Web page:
In the meantime, the aging demographic in many Western and Asian Tiger economies means increasing demand for skilled labour from regions with younger populations. It also means larger markets for economies seeking to benefit from the growth of a rapidly expanding African middle class. Consumer spending in Africa is projected to reach US $1.4 trillion in the next three years and business-to-business spending to reach $3.5 trillion in the next eight years.

Whether the future of Africa is promising or perilous will depend on how the continent and the international community moves from stated intent to urgent action and must give special priority to those SDGs that will give the continent a competitive edge through its youth.

The core SDGs of ending poverty, ensuring healthy lives and ensuring inclusive and equitable quality education all have particular resonance with the challenge of empowering youth and making them effective economic citizens.

As we mark International Youth Day, there is hope. Many young people in Africa are taking charge of their futures. There is a rising tide of entrepreneurship sweeping across Africa spanning technology, IT, innovation, small and medium enterprises. They are creating jobs for themselves and their communities.

The African Development Bank is working on creating 25 million jobs and equipping at least 50 million youth to realize their full economic potential by 2025.

The African Union established the theme for 2017 as “Harnessing the Demographic Dividend Through Investments in Youth.” This will determine Africa’s enormous promise to realise its economic and social potential as well as reap a demographic dividend (video).

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Smugglers Throw Hundreds of African Migrants Off Boats Headed to Yemenhttp://www.ipsnews.net/2017/08/smugglers-throw-hundreds-african-migrants-off-boats-headed-yemen/?utm_source=rss&utm_medium=rss&utm_campaign=smugglers-throw-hundreds-african-migrants-off-boats-headed-yemen http://www.ipsnews.net/2017/08/smugglers-throw-hundreds-african-migrants-off-boats-headed-yemen/#respond Fri, 11 Aug 2017 13:33:55 +0000 IPS World Desk http://www.ipsnews.net/?p=151657 A total of 300 migrants have reportedly been forced from boats over the past two days by smugglers off the coast of Yemen – many feared dead or missing, the United Nations migration agency has reported. “The survivors told our colleagues on the beach that the smuggler pushed them into the sea when he saw […]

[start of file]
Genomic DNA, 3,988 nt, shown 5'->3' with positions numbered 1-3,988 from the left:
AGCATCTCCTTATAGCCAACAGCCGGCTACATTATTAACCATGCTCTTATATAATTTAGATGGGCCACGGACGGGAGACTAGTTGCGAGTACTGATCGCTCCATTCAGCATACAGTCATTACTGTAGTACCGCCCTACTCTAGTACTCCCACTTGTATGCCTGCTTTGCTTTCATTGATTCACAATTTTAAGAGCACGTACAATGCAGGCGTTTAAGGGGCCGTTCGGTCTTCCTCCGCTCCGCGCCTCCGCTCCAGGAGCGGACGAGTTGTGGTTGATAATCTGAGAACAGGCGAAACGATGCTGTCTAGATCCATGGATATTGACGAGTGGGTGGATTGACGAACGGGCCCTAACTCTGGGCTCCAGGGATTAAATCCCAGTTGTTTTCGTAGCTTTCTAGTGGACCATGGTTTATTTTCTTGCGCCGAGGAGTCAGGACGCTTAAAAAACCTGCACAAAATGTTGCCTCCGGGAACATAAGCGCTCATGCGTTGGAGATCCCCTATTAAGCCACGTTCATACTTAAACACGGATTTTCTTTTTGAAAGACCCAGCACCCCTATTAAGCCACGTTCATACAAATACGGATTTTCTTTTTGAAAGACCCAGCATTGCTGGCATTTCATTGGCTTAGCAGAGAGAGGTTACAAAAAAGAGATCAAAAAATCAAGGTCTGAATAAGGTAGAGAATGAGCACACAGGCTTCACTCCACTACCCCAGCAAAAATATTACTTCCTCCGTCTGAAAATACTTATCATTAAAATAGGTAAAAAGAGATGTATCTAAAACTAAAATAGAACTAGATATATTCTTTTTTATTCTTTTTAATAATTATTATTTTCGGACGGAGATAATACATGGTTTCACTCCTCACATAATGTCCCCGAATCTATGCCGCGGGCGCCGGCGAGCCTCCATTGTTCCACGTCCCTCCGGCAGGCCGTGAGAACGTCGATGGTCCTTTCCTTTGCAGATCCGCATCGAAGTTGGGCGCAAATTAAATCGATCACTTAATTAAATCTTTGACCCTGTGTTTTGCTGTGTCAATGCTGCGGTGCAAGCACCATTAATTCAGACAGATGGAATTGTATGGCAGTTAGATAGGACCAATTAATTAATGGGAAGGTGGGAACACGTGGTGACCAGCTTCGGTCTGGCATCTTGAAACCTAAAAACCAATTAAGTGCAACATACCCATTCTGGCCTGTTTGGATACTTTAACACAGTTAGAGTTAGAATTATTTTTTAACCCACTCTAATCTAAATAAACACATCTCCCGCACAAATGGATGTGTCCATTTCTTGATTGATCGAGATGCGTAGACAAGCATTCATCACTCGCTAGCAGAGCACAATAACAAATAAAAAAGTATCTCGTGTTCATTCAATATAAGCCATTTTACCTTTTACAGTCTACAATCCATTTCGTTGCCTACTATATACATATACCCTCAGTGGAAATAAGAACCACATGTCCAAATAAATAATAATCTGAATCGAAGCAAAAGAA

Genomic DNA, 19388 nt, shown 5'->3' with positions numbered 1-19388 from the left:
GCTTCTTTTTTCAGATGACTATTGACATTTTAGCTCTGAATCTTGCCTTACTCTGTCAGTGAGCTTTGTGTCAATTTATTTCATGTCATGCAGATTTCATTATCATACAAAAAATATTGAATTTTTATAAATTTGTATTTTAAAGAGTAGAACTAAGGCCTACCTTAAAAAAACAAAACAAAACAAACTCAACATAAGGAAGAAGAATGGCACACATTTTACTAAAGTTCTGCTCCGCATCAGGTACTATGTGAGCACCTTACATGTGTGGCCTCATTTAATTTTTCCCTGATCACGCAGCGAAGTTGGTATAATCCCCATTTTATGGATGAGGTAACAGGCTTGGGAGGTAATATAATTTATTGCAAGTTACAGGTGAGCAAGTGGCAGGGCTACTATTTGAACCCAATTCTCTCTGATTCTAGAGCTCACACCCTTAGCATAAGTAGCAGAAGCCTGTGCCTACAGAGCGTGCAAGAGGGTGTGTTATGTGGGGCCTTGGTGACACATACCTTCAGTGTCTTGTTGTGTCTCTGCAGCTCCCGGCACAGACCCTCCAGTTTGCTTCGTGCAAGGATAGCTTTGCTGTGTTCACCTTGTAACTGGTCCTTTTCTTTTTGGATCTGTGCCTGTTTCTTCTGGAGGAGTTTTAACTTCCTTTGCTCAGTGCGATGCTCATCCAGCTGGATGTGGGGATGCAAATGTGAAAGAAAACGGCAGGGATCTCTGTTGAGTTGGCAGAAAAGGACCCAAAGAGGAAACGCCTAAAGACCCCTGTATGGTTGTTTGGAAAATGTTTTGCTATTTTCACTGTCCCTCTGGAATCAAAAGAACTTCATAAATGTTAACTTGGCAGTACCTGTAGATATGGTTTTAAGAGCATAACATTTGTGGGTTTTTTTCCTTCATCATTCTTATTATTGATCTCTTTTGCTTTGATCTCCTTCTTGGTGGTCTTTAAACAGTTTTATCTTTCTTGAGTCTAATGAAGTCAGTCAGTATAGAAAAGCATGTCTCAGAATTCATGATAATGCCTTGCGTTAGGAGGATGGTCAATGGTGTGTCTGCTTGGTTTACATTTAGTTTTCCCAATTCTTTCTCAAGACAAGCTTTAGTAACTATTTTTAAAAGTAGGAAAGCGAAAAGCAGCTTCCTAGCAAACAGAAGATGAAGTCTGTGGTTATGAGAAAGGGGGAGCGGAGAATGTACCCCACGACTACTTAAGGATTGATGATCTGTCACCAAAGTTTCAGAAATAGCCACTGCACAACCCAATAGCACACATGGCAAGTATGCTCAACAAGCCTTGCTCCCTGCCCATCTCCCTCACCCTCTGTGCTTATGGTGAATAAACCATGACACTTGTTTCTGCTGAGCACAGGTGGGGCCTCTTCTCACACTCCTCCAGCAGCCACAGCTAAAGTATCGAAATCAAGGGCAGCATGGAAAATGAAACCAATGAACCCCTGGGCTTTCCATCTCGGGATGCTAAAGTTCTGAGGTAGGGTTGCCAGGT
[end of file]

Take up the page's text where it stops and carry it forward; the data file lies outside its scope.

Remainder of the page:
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IOM staff assists Somali and Ethiopian migrants who were forced into the sea by smugglers. Credit: UN Migration Agency (IOM)

By IPS World Desk
ROME, Aug 11 2017 (IPS)

A total of 300 migrants have reportedly been forced from boats over the past two days by smugglers off the coast of Yemen – many feared dead or missing, the United Nations migration agency has reported.

“The survivors told our colleagues on the beach that the smuggler pushed them into the sea when he saw some ‘authority types’ near the coast,” said Laurent de Boeck, the Yemen Chief of Mission of the International Organization for Migration (IOM).

“They also told us that the smuggler has already returned to Somalia to continue his business and pick up more migrants to bring to Yemen on the same route. This is shocking and inhumane. The suffering of migrants on this migration route is enormous. Too many young people pay smugglers with the false hope of a better future,” de Boeck added. “There is something fundamentally wrong with this world if countless numbers of children can be deliberately and ruthlessly drowned in the ocean, when they are no longer an easy source of income, and nothing is done to stop it from ever happening again.” – IOM chief.

According to IOM, up to 180 migrants were reportedly thrown into the sea from a boat today by the smugglers. Five bodies have been recovered so far, and around 50 are reported missing.

This latest incident comes barely 24 hours after smugglers forced more than 120 Somali and Ethiopian migrants into the sea as they approached the coast of Shabwa, a Yemeni Governorate along the Arabian Sea, resulting in the drowning of around 50 migrants, said IOM. The migrants had been hoping to reach countries in the Gulf via war-torn Yemen.

Shallow Graves

Shortly after 11 August’s tragedy, IOM staff found the shallow graves of 29 migrants on a beach in Shabwa, during a routine patrol. The dead had been quickly buried by those who survived the smuggler’s deadly actions. The approximate average age of the passengers on the boat was 16.

“The UN Secretary-General is heart-broken by this continuing tragedy,” his Spokesman Stéphane Dujarric told reporters at the daily briefing in New York.

“This is why he continues to stress that the international community must give priority to preventing and resolving a variety of situations which both generate mass movement and expose those already on the move to significant danger,” he added, underscoring the need to increase legal pathways for regular migration and offer credible alternatives to these dangerous crossings for people in need of international protection.

30,000 Under the Age of 18

Since January of this year, IOM estimates that around 55,000 migrants left the Horn of Africa to come to Yemen, most with the aim of trying to find better opportunities in the Gulf countries.

More than 30,000 of those migrants are under the age of 18 from Somalia and Ethiopia, while a third are estimated to be female, according to the UN specialised body.